Australian actor David Field made his filmmaking debut in ‘80s soap Sons & Daughters before landing a plum role in 1986’s Ghosts of the Civil Dead, a John Hillcoat directed crime-drama from author and musician Nick Cave. Since then, the versatile thesp has appeared in many Australian film and TV series, includingA Country Practice, Chopper (2000) with Eric Bana, Gettin’ Square (2003) with Sam Worthington, The Night We Called It a Day (2003) with Dennis Hopper, City Homicide, The Inbetweeners 2 (2014), The Rover (2014) and Sacred Heart(2016). The latter, recently released in the US, is a Kosta Nikas-directed thriller about a man who is presumably on a mission to help a man getting over the loss of his wife.
David recently discussed his career and the film.
Meagan Meehan (MM) of Movie Vine: What inspired you to become an actor?
David Field (DF): Chaplin. Just loved him as a kid. And Newman,’ Wow what a guy’, as Madeline Khan would say.
MM: What was the big break in your opinion?
DF: I don’t know that I’ve had that yet. I have just been working and luckily with some great people. I guess Ghosts of the Civil Dead was a break, (it nearly broke me, I know that).
MM: How did Sacred Heart come to you?
DF: Kosta approached my agent and arranged a chat after reading the script. Pretty simple. I thought it was original and so was Kosta.
MM: Can you tell us about your character?
DF: My character is a priest and the lone mourner at a funeral of a man’s wife, who I later visit the hoping to help rekindle the man’s faith in God. Or am I the opposite? A dark angel that will propel the man to his own demise?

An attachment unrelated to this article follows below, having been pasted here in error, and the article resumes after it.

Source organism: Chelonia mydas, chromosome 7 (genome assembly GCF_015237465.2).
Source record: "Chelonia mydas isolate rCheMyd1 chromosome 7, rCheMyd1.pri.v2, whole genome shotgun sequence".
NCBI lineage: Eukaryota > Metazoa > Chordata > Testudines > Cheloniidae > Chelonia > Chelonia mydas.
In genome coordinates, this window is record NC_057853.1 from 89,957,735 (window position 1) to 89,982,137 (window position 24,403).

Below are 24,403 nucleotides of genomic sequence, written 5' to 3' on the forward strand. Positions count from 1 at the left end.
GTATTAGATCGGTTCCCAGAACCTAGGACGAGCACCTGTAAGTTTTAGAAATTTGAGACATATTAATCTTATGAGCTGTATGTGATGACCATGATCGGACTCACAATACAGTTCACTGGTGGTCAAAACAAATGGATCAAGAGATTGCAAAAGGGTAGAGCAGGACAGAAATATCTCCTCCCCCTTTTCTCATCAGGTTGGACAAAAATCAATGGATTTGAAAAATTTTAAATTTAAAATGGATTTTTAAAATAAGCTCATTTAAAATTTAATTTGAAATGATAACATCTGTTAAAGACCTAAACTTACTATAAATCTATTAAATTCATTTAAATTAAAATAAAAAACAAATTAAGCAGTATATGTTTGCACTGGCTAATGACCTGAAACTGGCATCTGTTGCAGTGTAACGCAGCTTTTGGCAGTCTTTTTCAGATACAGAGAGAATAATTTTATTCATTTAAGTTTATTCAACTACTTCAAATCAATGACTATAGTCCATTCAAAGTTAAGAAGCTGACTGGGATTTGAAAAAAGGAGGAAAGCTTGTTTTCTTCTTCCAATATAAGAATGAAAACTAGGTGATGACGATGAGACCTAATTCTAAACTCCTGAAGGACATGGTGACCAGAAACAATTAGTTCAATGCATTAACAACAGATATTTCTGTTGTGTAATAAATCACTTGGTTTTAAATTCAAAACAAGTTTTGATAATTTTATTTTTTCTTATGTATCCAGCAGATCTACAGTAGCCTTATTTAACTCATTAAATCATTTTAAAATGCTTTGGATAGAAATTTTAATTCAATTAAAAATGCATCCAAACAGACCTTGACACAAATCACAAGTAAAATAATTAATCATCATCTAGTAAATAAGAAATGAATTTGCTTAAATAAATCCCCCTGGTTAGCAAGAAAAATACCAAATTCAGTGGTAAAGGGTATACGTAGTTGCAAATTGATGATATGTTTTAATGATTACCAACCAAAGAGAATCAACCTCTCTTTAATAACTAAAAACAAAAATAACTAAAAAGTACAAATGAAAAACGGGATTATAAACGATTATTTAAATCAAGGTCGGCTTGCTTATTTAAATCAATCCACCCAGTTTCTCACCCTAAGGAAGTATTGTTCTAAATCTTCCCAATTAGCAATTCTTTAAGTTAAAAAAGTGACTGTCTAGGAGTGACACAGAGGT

MM: It is a universal story, you think?
DF: Very much so because it has at it’s core the questions of faith and belief in God as well as a questioning of the core human elements of social, civic and spiritual morality.
MM: Does it go without saying that you love a seriously complex drama and thriller?
DF: Don’t we all?
MM: Thus far, what has been the best part of working in the movie industry?
DF: Just the fact that it has been so kind to me in that all I have done for thirty years is live the life I’d hoped for. Of course, there’s more. The people! Always the people, and that means cast and CREW! I love the team work it takes to achieve the tiniest moment.
MM: Career wise, where do you see yourself in ten years?
DF: Probably making more stories. I have just finished my third film as a director and am shooting two documentaries next. I like the other side where I get to excite actors and crew. Acting? Well, maybe there’s another one or two really great roles that I might get an opportunity to play. But I’m realistic about where I sit in the chook pen. I really have no expectations, never did.
MM: What advice would you give to someone who is aspiring to enter the industry, especially as an actor?
DF: Learn your craft! Not for six months but forever. Don’t get caught up in ambition. It is the exploration of the craft that brings real joy and self awareness. Remain flexible and brave. Be respectful to your crew and tip your hat to the person that just got your job. Everyone’s journey is different. The only thing that makes yours unique is how unique you choose to be. And most of all, remember, you are not saving lives; other less public angels are doing that job and mostly without complaint!
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